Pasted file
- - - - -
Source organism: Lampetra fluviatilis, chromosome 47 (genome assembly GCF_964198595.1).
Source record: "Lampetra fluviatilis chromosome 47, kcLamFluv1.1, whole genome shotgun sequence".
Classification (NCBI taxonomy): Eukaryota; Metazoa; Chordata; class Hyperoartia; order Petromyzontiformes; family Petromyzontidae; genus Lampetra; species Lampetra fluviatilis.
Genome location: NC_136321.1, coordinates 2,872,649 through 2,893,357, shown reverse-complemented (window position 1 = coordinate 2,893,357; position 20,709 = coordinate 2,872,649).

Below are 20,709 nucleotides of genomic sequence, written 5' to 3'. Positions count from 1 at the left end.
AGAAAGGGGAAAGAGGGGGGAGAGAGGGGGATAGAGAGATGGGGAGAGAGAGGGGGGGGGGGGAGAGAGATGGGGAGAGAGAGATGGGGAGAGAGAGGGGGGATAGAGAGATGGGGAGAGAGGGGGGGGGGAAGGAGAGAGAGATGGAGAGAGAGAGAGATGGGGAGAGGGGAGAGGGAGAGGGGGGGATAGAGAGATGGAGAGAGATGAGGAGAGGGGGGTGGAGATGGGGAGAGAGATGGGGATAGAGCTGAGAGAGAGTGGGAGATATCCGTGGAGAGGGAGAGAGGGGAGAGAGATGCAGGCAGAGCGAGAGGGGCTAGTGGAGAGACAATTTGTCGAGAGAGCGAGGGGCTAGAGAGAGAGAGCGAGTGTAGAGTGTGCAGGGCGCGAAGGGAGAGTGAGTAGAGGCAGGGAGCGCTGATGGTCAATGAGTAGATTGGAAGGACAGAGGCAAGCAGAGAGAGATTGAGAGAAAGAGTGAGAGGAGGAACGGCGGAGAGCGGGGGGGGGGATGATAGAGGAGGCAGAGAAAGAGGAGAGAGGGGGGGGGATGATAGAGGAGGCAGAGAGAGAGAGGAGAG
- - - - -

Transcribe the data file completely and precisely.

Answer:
Source organism: Lampetra fluviatilis, chromosome 47 (genome assembly GCF_964198595.1).
Source record: "Lampetra fluviatilis chromosome 47, kcLamFluv1.1, whole genome shotgun sequence".
Classification (NCBI taxonomy): Eukaryota; Metazoa; Chordata; class Hyperoartia; order Petromyzontiformes; family Petromyzontidae; genus Lampetra; species Lampetra fluviatilis.
Genome location: NC_136321.1, coordinates 2,872,649 through 2,893,357, shown reverse-complemented (window position 1 = coordinate 2,893,357; position 20,709 = coordinate 2,872,649).

Below are 20,709 nucleotides of genomic sequence, written 5' to 3'. Positions count from 1 at the left end.
AGAAAGGGGAAAGAGGGGGGAGAGAGGGGGATAGAGAGATGGGGAGAGAGAGGGGGGGGGGGGAGAGAGATGGGGAGAGAGAGATGGGGAGAGAGAGGGGGGATAGAGAGATGGGGAGAGAGGGGGGGGGGAAGGAGAGAGAGATGGAGAGAGAGAGAGATGGGGAGAGGGGAGAGGGAGAGGGGGGGATAGAGAGATGGAGAGAGATGAGGAGAGGGGGGTGGAGATGGGGAGAGAGATGGGGATAGAGCTGAGAGAGAGTGGGAGATATCCGTGGAGAGGGAGAGAGGGGAGAGAGATGCAGGCAGAGCGAGAGGGGCTAGTGGAGAGACAATTTGTCGAGAGAGCGAGGGGCTAGAGAGAGAGAGCGAGTGTAGAGTGTGCAGGGCGCGAAGGGAGAGTGAGTAGAGGCAGGGAGCGCTGATGGTCAATGAGTAGATTGGAAGGACAGAGGCAAGCAGAGAGAGATTGAGAGAAAGAGTGAGAGGAGGAACGGCGGAGAGCGGGGGGGGGGATGATAGAGGAGGCAGAGAAAGAGGAGAGAGGGGGGGGGATGATAGAGGAGGCAGAGAGAGAGAGGAGAG